Faculty for the Indian Railways Advanced Leadership Program
George David Smith is Clinical Professor of Economics and International Business at the New York University Leonard N. Stern School of Business where he also serves as the Academic Director of its Langone (part-time) Program. He began teaching at NYU Stern in 1984 and joined its Economics faculty in 1988. He teaches courses in U.S. Economic and Business History, Global Perspectives on Enterprise Systems, Markets, Ethics and Law, and Entrepreneurial Leadership. He has been a faculty member of the Berkley Center for Entrepreneurial Studies and is a research associate of the Center for Japan-U.S. Business and Economic Studies. Read his full bio.
Steven Blader received his B.A. in Psychology from the University of Pennsylvania (1994) and his Ph.D. in Social Psychology from New York University (2002). His research identifies the organizational conditions that motivate employee performance by addressing employees' social and relational concerns in the workplace. His work focuses on understanding how employees assess their social and relational standing in their work organizations, and the influence of those judgments on their behavior at work. He is currently investigating these issues by examining employee perceptions of the fairness they experience at work, their judgments about status in their organizational lives, and the extent to which their work organizations constitute an important part of how they think and feel about themselves. Read his full bio.
Harry Chernoff is Clinical Professor of Operations Management at NYU Stern School of Business. He has been a member of the faculty of the Stern School for over 30 years. He has received numerous honors and awards for excellence in teaching. His early teachings brought the topic of operations management to Stern, and led to the development of the course and department. Read his full bio.
Paul Romer is Professor of Economics at New York University's Stern School of Business and Director of its Urbanization Project. The Urbanization Project addresses a truly historic challenge and opportunity: welcoming an additional 3 - 5 billion people to urban life in less than a century. The Project's first initiative helps existing cities plan for expansion. Its second initiative fosters the creation of entirely new cities because history shows that a new city offers a uniquely important opportunity to implement systemic social reform and speed up progress.Read his full bio.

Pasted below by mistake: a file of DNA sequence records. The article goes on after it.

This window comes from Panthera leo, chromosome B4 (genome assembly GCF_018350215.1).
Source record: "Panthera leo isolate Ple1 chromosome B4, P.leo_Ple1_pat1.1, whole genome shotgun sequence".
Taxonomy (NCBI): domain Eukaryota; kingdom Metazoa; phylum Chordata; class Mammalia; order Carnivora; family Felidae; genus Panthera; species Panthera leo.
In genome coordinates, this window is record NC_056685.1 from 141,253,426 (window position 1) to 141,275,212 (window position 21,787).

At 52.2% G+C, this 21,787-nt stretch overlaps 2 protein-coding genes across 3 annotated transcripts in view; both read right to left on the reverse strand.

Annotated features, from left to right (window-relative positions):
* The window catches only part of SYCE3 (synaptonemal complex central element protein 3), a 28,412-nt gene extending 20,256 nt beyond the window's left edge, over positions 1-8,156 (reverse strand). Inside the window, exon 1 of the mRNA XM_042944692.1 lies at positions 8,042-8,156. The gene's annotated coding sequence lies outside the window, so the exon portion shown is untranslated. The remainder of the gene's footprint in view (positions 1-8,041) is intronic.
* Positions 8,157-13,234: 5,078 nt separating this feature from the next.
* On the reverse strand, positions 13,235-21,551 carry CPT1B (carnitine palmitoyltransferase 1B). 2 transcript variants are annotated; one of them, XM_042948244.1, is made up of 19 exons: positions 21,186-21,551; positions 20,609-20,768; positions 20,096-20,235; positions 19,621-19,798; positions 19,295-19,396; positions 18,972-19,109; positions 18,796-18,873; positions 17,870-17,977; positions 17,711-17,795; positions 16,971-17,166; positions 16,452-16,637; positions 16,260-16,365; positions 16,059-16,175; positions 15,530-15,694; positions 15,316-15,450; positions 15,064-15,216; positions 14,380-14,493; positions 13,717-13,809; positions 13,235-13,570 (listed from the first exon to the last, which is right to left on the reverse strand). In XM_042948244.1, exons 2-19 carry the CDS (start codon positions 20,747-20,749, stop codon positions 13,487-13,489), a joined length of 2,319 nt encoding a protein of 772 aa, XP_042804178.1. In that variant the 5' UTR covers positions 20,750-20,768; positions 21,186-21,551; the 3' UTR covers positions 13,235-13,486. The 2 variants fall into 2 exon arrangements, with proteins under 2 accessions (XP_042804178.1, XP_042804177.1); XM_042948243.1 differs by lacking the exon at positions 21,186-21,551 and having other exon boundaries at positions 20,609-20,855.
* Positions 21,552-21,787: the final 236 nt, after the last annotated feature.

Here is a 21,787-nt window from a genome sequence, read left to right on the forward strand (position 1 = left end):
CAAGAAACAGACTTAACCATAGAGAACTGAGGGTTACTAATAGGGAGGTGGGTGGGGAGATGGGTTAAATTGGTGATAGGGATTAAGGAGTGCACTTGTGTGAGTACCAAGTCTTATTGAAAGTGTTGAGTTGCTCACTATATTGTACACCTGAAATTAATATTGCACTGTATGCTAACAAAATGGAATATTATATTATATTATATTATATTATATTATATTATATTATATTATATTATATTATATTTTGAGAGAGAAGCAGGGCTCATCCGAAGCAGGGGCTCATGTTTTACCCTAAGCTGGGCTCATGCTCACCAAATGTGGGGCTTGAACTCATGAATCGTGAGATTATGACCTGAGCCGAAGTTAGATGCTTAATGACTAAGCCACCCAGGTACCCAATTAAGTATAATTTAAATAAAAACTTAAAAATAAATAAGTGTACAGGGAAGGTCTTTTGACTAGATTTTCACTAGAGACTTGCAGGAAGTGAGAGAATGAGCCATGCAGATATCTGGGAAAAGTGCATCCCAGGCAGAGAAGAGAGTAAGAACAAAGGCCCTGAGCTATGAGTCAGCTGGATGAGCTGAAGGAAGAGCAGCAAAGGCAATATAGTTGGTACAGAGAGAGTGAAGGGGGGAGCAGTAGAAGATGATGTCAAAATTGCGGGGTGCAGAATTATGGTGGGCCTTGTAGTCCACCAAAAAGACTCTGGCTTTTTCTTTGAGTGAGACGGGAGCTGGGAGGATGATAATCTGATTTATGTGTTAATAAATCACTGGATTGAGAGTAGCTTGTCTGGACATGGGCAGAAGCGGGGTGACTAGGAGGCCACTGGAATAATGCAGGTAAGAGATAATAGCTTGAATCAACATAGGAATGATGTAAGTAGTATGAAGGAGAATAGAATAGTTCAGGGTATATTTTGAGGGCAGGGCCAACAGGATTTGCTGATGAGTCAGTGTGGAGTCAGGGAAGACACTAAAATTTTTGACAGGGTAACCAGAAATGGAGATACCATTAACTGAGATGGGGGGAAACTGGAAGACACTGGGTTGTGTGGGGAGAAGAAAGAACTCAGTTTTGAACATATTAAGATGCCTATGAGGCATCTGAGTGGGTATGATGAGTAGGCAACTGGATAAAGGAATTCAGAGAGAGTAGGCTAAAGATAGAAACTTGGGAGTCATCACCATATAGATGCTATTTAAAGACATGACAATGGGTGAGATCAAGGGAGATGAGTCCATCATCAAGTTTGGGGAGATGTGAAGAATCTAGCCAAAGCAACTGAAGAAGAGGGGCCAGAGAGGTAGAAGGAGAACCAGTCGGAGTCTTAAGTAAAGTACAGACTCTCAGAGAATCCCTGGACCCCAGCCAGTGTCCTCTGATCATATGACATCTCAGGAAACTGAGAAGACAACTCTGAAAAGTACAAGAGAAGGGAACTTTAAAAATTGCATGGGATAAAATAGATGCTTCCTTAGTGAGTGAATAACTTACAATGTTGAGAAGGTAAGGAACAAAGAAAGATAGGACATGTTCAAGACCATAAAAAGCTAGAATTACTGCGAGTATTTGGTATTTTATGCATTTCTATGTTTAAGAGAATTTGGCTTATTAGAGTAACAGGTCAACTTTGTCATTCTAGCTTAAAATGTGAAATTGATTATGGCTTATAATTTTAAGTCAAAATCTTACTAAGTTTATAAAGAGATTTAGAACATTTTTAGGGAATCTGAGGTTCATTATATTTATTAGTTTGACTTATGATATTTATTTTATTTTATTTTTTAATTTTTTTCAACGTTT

Robert Salomon is an Associate Professor of International Management and the Daniel J. Paduano Faculty Fellow of Business and Ethics at the NYU Stern School of Business. Professor Salomon's current research centers on the management and economics of international expansion. He studies how and why firms enter foreign markets, how firms manage the cross-border technology transfer process, and how international expansion impacts firm performance. Professor Salomon's academic accomplishments include several noteworthy distinctions. His dissertation was awarded both the Newman and Richman dissertation prizes; was runner-up in the 2001 INFORMS dissertation competition; was nominated for the Richard N. Farmer Dissertation Award; and was considered as a finalist for the Gunnar Hedlund Medal. In addition, he was awarded the Haynes Best Paper Prize at the 2003 Academy of International Business Meetings, won the 2006 IABS Best Article Award, and received three Best Paper nominations at the 2002 and 2003 Academy of Management meetings. Read his full bio.
Batia Mishan Wiesenfeld, Professor of Management at New York University Leonard N. Stern School of Business, is the Robert and Dale Atkins Rosen Faculty Fellow and the Daniel P. Paduano Faculty Fellow. She received her Ph.D. in Management and Organizational Behavior from the Columbia University Graduate School of Business. Her teaching and research interests focus on the management of organizational change. She has examined organizations in various industries (e.g., banking, telecommunications, public utilities) undergoing downsizing, restructuring and re-engineering programs, exploring how to maintain productivity and the commitment of remaining employees. She also studies virtual work and telecommuting initiatives, online communities and the careers of top executives. Read her full bio.
Eitan Zemel is the Vice Dean for Global Programs and the W. Edwards Deming Professor of Quality and Productivity at New York University Leonard N. Stern School of Business. He teaches courses in operations management and operations strategy. Professor Zemel's research is concerned with computations and algorithms. He developed the concepts, which were used in the first practical algorithm for solving large knapsack problems, and which are still used in almost every efficient algorithm for this problem. Other areas of research include supply chain management, operations strategy, service operations and incentive issues in operations management. His writing has appeared in numerous publications including The SIAM Journal on Applied Mathematics, Operations Research, Games and Economic Behavior, and Annals of Operations Research. He is also an associate editor of Manufacturing Review, Production and Operations Management, and Management Science, and the senior editor of Manufacturing and Service Operations. Read his full bio.